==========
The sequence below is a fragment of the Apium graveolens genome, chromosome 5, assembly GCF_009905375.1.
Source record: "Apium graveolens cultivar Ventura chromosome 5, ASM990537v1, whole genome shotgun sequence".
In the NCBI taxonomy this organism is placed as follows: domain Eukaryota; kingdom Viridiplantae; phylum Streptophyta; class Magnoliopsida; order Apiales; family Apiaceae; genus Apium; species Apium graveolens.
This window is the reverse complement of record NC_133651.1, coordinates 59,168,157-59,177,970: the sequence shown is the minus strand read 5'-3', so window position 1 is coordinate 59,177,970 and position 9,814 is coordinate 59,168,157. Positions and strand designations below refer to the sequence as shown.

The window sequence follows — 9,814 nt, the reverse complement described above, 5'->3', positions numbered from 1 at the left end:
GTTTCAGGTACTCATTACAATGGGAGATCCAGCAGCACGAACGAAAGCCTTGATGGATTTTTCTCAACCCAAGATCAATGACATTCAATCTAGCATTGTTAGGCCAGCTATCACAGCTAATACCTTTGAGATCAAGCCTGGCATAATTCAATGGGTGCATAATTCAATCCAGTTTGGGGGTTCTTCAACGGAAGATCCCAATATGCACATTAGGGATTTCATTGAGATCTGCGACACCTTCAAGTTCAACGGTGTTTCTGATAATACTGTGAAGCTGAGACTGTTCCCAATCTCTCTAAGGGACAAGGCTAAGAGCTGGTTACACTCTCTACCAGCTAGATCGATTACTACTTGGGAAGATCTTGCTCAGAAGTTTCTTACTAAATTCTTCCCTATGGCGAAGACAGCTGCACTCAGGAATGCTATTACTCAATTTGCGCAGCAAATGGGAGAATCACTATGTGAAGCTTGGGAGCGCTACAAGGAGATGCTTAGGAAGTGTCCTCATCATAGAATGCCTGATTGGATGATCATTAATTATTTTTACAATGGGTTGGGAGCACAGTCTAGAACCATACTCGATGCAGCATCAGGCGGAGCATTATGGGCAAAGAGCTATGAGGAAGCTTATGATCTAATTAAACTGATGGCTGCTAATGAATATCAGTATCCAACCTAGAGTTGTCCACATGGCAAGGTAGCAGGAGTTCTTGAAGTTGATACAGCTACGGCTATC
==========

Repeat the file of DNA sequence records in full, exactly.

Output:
The sequence below is a fragment of the Apium graveolens genome, chromosome 5, assembly GCF_009905375.1.
Source record: "Apium graveolens cultivar Ventura chromosome 5, ASM990537v1, whole genome shotgun sequence".
In the NCBI taxonomy this organism is placed as follows: domain Eukaryota; kingdom Viridiplantae; phylum Streptophyta; class Magnoliopsida; order Apiales; family Apiaceae; genus Apium; species Apium graveolens.
This window is the reverse complement of record NC_133651.1, coordinates 59,168,157-59,177,970: the sequence shown is the minus strand read 5'-3', so window position 1 is coordinate 59,177,970 and position 9,814 is coordinate 59,168,157. Positions and strand designations below refer to the sequence as shown.

The window sequence follows — 9,814 nt, the reverse complement described above, 5'->3', positions numbered from 1 at the left end:
GTTTCAGGTACTCATTACAATGGGAGATCCAGCAGCACGAACGAAAGCCTTGATGGATTTTTCTCAACCCAAGATCAATGACATTCAATCTAGCATTGTTAGGCCAGCTATCACAGCTAATACCTTTGAGATCAAGCCTGGCATAATTCAATGGGTGCATAATTCAATCCAGTTTGGGGGTTCTTCAACGGAAGATCCCAATATGCACATTAGGGATTTCATTGAGATCTGCGACACCTTCAAGTTCAACGGTGTTTCTGATAATACTGTGAAGCTGAGACTGTTCCCAATCTCTCTAAGGGACAAGGCTAAGAGCTGGTTACACTCTCTACCAGCTAGATCGATTACTACTTGGGAAGATCTTGCTCAGAAGTTTCTTACTAAATTCTTCCCTATGGCGAAGACAGCTGCACTCAGGAATGCTATTACTCAATTTGCGCAGCAAATGGGAGAATCACTATGTGAAGCTTGGGAGCGCTACAAGGAGATGCTTAGGAAGTGTCCTCATCATAGAATGCCTGATTGGATGATCATTAATTATTTTTACAATGGGTTGGGAGCACAGTCTAGAACCATACTCGATGCAGCATCAGGCGGAGCATTATGGGCAAAGAGCTATGAGGAAGCTTATGATCTAATTAAACTGATGGCTGCTAATGAATATCAGTATCCAACCTAGAGTTGTCCACATGGCAAGGTAGCAGGAGTTCTTGAAGTTGATACAGCTACGGCTATC